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What to Expect at the Summit

The Summit of Mount Washington is a New Hampshire State Park. It is also a spot that has seen various types of construction and assorted commercial activities for well over 100 years. In addition to the uphill termini of the Auto Road (and its Stage Office) and Cog Railway, there are several other landmarks: fuel tanks for the summit facilities, FM radio transmitters for WHOM and WPKQ; the Yankee Building, which houses various radio equipment, the small WHOM transmitter building; an assortment of microwave dishes; and the remains of the WMTW buildings, destroyed by fire in 2003.

The two principal public buildings on the summit are the TipTop House and the Sherman Adams Summit Building, both of which are owned by the State of New Hampshire and operated by Mount Washington State Park.

The stone-walled Tip Top House is the oldest building on Mount Washington, erected in 1853 – though a few were built earlier, none of those have survived. It originally served as a simple overnight hostel for summit visitors. It was refurbished about 25 years ago and is currently maintained as an historic attraction (day-use only), and demonstrates the type of simple accommodations enjoyed by mountain-top visitors a century and a half ago. For further information, visit the State Park's website or call the Park at (603) 466-3347.

The Sherman Adams Summit Building serves as the headquarters of Mount Washington State Park. It is a large, reinforced concrete building, built into the summit's north slope. On a clear day, its windows give a fine view toward the Northern Presidentials. It was opened in 1980.

The Building features a State Park-operated cafeteria and gift shop. There is also a desk where Park Rangers can assist with inquiries. There are public restrooms, and also a Post Office (limited season and hours) which is operated by the staff of the Cog Railway. The Park Rangers also have a first aid room in the building. The lower level of the building features a "hiker's pack room" where hikers can haul in their heavy packs and take a long break before continuing on their treks, away from the general hub-bub of the main floor. (Note: use of stoves is NOT allowed anywhere in the building.) There is NO provision for public overnight accommodations in the building (though there are some overnight programs, which require advance reservations, run by the Observatory), and camping is NOT allowed anywhere in the 59-acre Mount Washington Park.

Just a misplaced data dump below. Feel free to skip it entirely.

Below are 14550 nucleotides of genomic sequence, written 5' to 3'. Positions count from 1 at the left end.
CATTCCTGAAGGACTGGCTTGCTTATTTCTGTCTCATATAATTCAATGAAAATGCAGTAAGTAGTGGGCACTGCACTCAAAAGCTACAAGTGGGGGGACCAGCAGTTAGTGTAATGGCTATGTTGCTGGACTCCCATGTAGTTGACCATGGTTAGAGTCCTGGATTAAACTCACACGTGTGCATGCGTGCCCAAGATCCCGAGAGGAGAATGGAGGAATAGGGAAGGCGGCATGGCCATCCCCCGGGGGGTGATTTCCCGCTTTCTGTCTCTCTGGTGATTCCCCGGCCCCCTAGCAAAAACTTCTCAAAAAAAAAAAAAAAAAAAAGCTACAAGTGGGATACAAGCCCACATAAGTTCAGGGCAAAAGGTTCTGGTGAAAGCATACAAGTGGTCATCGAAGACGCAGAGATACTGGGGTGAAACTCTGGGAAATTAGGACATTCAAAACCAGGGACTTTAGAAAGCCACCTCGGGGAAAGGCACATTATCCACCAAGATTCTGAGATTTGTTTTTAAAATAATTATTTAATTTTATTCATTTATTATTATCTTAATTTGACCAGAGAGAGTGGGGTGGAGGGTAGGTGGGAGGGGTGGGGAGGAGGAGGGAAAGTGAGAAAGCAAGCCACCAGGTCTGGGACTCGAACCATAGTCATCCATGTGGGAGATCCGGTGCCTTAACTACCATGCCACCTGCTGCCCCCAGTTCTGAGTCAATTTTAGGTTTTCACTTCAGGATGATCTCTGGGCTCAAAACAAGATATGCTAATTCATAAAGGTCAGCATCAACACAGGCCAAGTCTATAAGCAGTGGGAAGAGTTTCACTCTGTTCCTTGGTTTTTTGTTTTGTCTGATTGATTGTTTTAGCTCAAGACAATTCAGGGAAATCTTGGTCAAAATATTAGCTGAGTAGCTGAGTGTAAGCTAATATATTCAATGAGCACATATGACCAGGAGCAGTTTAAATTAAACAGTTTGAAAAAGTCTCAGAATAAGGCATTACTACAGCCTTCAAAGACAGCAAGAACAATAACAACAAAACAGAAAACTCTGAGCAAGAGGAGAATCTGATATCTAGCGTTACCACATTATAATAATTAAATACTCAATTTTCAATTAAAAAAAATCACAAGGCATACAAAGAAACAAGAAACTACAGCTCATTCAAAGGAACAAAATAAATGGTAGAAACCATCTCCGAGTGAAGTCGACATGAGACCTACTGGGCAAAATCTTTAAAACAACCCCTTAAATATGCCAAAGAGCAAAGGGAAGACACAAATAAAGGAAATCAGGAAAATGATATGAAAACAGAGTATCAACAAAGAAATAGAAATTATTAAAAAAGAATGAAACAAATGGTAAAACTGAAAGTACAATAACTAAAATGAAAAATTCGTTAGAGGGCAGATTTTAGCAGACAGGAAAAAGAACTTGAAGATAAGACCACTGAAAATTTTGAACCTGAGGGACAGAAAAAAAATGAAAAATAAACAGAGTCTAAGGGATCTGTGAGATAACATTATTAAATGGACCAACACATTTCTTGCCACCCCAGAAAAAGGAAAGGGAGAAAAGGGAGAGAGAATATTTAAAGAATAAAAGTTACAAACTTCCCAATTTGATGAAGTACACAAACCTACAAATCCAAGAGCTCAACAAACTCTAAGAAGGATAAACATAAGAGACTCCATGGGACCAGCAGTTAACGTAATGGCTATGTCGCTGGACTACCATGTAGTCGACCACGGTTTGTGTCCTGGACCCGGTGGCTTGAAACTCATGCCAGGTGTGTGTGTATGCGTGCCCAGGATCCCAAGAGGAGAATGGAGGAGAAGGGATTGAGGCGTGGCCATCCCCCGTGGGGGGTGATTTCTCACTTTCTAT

The Sherman Adams State Building also is the site of the Mount Washington Observatory. The Observatory is a private, non-profit, member-supported organization, which is involved in environmental monitoring (including weather observation), scientific research and testing, and education. The Observatory has "occupied" the summit year-round since 1932, and moved into the Sherman Adams Building in 1980. The Observatory leases space in the Building from the State Park. The Observatory area includes a work area including its "weather room" and related offices, basic living quarters (a small pantry, kitchen, dining area, living room, and spartan bunkrooms), and the attached instrument tower. Tours of the Observatory can be arranged by advance reservation, for educational groups, for a small fee. Tours are also available for Observatory members (summit visitors can become Observatory members during their summit trip – ask at the Museum). Elsewhere in the building (on the lower level) the Observatory maintains the Mount Washington Museum, which features exhibits on the environment and history of the mountain, plus a museum shop with books, mountain mementoes, and other items of interest.

The seasonal schedule and specific hours of the Sherman Adams Building and its amenities can vary through the late spring, summer and early fall, and depending on the weather and other factors. Dates and hours of operation are weather permitting depending on Cog Railway and Auto Road Access. State Park lands are always open for recreation, please be reminded that comfort stations might not always be available.

The Observatory's Summit Museum is typically open from about 9 AM to 6 PM, from mid- to late-May until mid-October. Hours can vary through the season, with the possibility of slightly longer hours in mid-summer and shorter hours early and late in the season.

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